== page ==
What Are Hypercoagulable States?

  • Medical Editor: William C. Shiel Jr., MD, FACP, FACR
    William C. Shiel Jr., MD, FACP, FACR

    William C. Shiel Jr., MD, FACP, FACR

    Dr. Shiel received a Bachelor of Science degree with honors from the University of Notre Dame. There he was involved in research in radiation biology and received the Huisking Scholarship. After graduating from St. Louis University School of Medicine, he completed his Internal Medicine residency and Rheumatology fellowship at the University of California, Irvine. He is board-certified in Internal Medicine and Rheumatology.

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What are hypercoagulable states?

Doctor's answer:

A hypercoagulable state is the medical term for a condition in which there is an abnormally increased tendency toward blood clotting (coagulation).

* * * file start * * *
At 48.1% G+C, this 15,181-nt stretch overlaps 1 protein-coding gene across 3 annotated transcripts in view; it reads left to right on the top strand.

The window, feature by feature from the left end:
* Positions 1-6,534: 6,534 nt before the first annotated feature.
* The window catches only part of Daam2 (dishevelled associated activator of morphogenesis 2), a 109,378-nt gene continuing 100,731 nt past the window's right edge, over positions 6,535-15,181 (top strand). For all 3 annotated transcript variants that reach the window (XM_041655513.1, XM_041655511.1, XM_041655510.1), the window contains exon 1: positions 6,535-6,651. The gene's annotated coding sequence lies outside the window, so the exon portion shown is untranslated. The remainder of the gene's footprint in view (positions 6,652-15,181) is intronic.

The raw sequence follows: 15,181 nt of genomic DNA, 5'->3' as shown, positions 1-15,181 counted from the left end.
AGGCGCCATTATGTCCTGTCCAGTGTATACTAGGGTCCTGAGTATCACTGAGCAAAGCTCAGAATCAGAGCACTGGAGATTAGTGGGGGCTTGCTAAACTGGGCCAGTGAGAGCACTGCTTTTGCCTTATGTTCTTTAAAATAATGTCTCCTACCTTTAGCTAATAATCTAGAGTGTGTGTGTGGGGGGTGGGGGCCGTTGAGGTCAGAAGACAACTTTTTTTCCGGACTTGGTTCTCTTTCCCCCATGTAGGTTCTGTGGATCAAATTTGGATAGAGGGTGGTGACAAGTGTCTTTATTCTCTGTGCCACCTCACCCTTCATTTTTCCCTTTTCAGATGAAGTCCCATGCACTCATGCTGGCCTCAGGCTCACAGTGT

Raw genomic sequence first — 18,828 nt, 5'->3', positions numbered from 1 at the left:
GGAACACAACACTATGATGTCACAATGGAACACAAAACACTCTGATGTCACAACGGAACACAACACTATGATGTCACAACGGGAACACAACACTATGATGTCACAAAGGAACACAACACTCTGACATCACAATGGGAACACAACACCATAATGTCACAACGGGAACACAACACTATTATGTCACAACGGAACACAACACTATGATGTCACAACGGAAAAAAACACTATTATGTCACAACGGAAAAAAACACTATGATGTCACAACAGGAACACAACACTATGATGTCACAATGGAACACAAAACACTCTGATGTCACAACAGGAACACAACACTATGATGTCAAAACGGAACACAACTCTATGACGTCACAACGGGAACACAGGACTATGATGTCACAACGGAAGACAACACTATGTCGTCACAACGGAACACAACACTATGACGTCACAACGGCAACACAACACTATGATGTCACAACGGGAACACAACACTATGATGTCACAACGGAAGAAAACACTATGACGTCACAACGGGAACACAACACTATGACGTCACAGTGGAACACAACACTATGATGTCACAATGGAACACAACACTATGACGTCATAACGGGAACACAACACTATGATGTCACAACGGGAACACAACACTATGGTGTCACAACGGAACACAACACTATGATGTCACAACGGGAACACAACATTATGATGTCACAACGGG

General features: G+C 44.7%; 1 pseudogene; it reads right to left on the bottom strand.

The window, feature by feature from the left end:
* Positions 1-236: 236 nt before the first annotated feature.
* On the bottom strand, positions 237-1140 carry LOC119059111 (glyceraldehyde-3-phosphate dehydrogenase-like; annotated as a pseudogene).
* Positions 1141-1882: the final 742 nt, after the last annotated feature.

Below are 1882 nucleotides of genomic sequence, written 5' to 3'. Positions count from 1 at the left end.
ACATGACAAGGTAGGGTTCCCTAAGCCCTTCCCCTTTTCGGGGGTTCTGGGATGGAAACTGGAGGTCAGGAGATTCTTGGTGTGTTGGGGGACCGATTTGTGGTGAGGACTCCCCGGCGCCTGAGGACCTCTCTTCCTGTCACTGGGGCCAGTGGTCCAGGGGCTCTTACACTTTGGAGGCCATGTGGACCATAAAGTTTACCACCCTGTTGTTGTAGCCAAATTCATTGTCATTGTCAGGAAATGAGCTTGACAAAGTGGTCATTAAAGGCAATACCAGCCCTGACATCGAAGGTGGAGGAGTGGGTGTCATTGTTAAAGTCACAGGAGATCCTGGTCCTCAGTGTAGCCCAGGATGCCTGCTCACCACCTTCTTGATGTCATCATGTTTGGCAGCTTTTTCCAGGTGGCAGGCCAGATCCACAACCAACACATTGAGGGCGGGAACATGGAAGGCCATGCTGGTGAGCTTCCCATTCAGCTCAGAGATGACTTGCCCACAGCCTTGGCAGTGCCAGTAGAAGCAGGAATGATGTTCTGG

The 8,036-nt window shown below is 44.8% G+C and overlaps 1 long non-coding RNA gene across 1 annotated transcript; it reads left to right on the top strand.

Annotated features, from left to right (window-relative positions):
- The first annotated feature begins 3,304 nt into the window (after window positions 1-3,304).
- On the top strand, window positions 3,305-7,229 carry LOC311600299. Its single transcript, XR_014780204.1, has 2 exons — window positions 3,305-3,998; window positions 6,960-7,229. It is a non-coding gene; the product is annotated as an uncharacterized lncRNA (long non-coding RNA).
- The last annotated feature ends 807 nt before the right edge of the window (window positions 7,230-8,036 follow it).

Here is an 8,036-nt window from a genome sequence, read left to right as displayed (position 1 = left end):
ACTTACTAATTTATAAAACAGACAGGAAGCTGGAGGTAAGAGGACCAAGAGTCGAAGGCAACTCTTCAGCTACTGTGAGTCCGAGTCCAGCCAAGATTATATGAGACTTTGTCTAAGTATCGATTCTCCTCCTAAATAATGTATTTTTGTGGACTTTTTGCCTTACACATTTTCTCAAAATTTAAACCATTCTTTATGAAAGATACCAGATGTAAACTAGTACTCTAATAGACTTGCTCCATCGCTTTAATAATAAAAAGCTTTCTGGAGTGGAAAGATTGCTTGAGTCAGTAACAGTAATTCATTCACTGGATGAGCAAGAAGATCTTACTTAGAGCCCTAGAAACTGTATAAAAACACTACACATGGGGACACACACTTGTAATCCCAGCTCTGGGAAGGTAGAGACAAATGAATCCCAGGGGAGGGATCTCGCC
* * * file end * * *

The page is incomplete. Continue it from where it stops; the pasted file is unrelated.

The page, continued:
There are numerous hypercoagulable states. Each has different causes and each increases a person's chances of developing blood clots such as those associated with thrombophlebitis (clot in the veins).

Causes of hypercoagulable states include medications (female hormones, estrogens and birth control pills), after surgery (post-operative period, especially hip, knee, and urinary system procedures), pregnancy, phospholipid antibodies in blood (anticardiolipin antibodies, lupus anticoagulant), cancer (though most patients with a hypercoagulable state do not have cancer), elevated blood homocysteine levels, and inherited protein deficiencies (antithrombin III, factor V Leiden, protein S, protein C, and others).

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Last Editorial Review: 1/11/2018

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